Obama Administration Depends on Pro Bono Lawyers to Deal with Clemency Requests by Non-Violent Offenders
An attempt by the Obama administration to review the sentences of federal prisoners convicted of non-violent crimes, particularly those involving drugs, has become so flooded with requests that private lawyers have organized to provide pro bono help to the petitioners.
Since the Department of Justice announced the sentencing-review initiative more than a year ago, the administration has received more than 35,000 requests from inmates across the country—about 16% of the federal prison population.
With so many petitions to review, the agency has failed to issue any clemency decisions based on requests filed since the announcement. The eight commutations issued by President Barack Obama within the past year were from applicants who contacted the administration before the initiative was unveiled, according to The Washington Post.
To facilitate the review of thousands of applications, more than 1,000 attorneys at 323 law firms and organizations nationwide have come forward, according to the Post’s Sari Horwitz.
“We have created what very well may be the largest, most ambitious pro-bono effort in the history of the legal profession,” Norman Reimer, executive director of the National Association of Criminal Defense Lawyers, one of four groups providing pro bono assistance, told the newspaper.
The initiative is aimed at reducing the federal prison population, which became swollen in part because of low-level drug offenders being put away under mandatory drug-sentencing laws adopted in the 1980s. That population has grown to about 210,000 inmates, overloading a prison system that is costing taxpayers $6.5 billion per year, reported the Post. That figure eats up 25% of the Justice Department’s budget, requiring funds to be pulled from efforts to battle ongoing threats to public safety, such as drug cartels, human trafficking, fraud, corruption, and violent crime, according to the department’s former deputy attorney general, James M. Cole, when he announced the initiative last year.
Lawyers offering their services for the project are embarking on a mammoth undertaking, according to the Post, given that inmates are not easily accessible for interviews, paper applications have to be manually entered into a database, prosecutors and judges have to be tracked down, and old legal documents—some decades old—have to be unearthed. Additionally, the lawyers doing the work must be trained in how to measure each candidate against specific legal criteria established by the Justice Department.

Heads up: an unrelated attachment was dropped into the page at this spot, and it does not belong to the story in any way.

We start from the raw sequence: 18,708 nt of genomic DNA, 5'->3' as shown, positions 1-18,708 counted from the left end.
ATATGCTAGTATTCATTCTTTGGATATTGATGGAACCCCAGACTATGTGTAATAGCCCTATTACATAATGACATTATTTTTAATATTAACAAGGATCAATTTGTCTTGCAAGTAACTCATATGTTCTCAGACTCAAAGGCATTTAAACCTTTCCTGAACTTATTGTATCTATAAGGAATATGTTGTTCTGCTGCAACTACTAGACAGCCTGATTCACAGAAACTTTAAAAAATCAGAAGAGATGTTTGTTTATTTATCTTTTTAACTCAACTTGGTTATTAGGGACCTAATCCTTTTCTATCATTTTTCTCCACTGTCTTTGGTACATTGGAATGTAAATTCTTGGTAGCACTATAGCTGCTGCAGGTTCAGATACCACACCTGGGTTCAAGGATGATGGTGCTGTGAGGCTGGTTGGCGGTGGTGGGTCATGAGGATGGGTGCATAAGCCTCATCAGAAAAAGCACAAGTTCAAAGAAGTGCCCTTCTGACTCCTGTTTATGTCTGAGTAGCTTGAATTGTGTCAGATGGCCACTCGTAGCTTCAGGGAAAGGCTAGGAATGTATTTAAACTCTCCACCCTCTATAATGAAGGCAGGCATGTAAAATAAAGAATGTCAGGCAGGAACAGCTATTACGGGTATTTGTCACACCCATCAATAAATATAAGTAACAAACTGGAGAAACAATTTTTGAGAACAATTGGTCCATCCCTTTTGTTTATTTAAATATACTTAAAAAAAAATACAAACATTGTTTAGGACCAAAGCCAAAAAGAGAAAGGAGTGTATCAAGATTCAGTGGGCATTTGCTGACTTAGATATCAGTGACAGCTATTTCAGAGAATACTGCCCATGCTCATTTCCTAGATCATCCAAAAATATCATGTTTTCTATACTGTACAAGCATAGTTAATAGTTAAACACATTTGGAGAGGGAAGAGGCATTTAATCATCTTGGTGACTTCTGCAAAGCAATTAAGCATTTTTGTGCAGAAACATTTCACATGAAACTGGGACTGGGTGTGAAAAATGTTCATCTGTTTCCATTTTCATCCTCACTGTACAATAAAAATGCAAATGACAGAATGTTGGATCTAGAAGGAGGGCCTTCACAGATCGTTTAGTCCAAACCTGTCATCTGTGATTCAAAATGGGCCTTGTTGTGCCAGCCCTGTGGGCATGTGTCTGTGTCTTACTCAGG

“Some of these inmates have been in 20 to 25 years,” Marjorie J. Peerce, partner at the Ballard Spahr law firm which is screening clemency applications, pointed out to the Post. “Lawyers have to try to get pre-sentencing reports and sentencing transcripts, and, in some cases, the sentencing proceeding might not have been transcribed. It’s a cumbersome process, and you want to get it right.”
Obama signed the Fair Sentencing Act (pdf) in 2010, which did away with the five-year mandatory minimum sentence for possession of crack cocaine and reduced the disparity between convictions for crack and powder cocaine. But with thousands of prisoners still serving sentences under the old sentencing guidelines, the Justice Department decided to embark on the Clemency Project to help those not covered by the law.
-Noel Brinkerhoff, Danny Biederman
To Learn More:
U.S. Clemency Effort, Slow To Start, Will Rely On An Army Of Pro Bono Lawyers (by Sari Horwitz, Washington Post)
Justice Dept. Searching for Crack Prisoners to Release (by Steve Straehley, AllGov)
Obama Administration Wants Review of Commutation Request by Clarence Aaron (by Noel Brinkerhoff, AllGov)
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